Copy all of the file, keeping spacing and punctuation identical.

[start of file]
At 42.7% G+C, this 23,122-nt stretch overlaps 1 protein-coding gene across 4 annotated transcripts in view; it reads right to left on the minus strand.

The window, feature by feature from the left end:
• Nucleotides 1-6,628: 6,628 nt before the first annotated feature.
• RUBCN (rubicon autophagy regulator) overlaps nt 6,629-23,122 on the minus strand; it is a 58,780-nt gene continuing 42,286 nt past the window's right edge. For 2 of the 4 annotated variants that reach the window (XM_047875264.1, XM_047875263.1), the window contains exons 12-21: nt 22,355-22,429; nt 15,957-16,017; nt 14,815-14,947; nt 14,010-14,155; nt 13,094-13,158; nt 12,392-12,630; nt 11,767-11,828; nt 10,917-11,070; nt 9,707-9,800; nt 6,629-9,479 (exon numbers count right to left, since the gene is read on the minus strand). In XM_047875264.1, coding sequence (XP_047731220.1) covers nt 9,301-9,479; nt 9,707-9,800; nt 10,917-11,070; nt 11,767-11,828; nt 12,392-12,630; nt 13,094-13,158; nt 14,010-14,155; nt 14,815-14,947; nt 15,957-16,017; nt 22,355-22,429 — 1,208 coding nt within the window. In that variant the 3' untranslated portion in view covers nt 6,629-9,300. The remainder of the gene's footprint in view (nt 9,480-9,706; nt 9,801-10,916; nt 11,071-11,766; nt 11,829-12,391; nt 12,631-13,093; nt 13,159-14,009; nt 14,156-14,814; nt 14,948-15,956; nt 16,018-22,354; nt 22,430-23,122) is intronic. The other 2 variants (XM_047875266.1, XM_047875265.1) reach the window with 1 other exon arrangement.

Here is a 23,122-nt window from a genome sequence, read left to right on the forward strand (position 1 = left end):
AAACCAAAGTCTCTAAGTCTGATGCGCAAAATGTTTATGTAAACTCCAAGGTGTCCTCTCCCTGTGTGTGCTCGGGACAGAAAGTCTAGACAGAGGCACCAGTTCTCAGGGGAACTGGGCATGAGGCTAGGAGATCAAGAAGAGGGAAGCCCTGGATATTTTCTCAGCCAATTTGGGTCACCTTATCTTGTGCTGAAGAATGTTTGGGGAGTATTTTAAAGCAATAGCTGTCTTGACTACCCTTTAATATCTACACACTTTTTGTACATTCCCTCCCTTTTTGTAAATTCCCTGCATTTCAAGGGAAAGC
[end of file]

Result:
At 42.7% G+C, this 23,122-nt stretch overlaps 1 protein-coding gene across 4 annotated transcripts in view; it reads right to left on the minus strand.

The window, feature by feature from the left end:
• Nucleotides 1-6,628: 6,628 nt before the first annotated feature.
• RUBCN (rubicon autophagy regulator) overlaps nt 6,629-23,122 on the minus strand; it is a 58,780-nt gene continuing 42,286 nt past the window's right edge. For 2 of the 4 annotated variants that reach the window (XM_047875264.1, XM_047875263.1), the window contains exons 12-21: nt 22,355-22,429; nt 15,957-16,017; nt 14,815-14,947; nt 14,010-14,155; nt 13,094-13,158; nt 12,392-12,630; nt 11,767-11,828; nt 10,917-11,070; nt 9,707-9,800; nt 6,629-9,479 (exon numbers count right to left, since the gene is read on the minus strand). In XM_047875264.1, coding sequence (XP_047731220.1) covers nt 9,301-9,479; nt 9,707-9,800; nt 10,917-11,070; nt 11,767-11,828; nt 12,392-12,630; nt 13,094-13,158; nt 14,010-14,155; nt 14,815-14,947; nt 15,957-16,017; nt 22,355-22,429 — 1,208 coding nt within the window. In that variant the 3' untranslated portion in view covers nt 6,629-9,300. The remainder of the gene's footprint in view (nt 9,480-9,706; nt 9,801-10,916; nt 11,071-11,766; nt 11,829-12,391; nt 12,631-13,093; nt 13,159-14,009; nt 14,156-14,814; nt 14,948-15,956; nt 16,018-22,354; nt 22,430-23,122) is intronic. The other 2 variants (XM_047875266.1, XM_047875265.1) reach the window with 1 other exon arrangement.

Here is a 23,122-nt window from a genome sequence, read left to right on the forward strand (position 1 = left end):
AAACCAAAGTCTCTAAGTCTGATGCGCAAAATGTTTATGTAAACTCCAAGGTGTCCTCTCCCTGTGTGTGCTCGGGACAGAAAGTCTAGACAGAGGCACCAGTTCTCAGGGGAACTGGGCATGAGGCTAGGAGATCAAGAAGAGGGAAGCCCTGGATATTTTCTCAGCCAATTTGGGTCACCTTATCTTGTGCTGAAGAATGTTTGGGGAGTATTTTAAAGCAATAGCTGTCTTGACTACCCTTTAATATCTACACACTTTTTGTACATTCCCTCCCTTTTTGTAAATTCCCTGCATTTCAAGGGAAAGC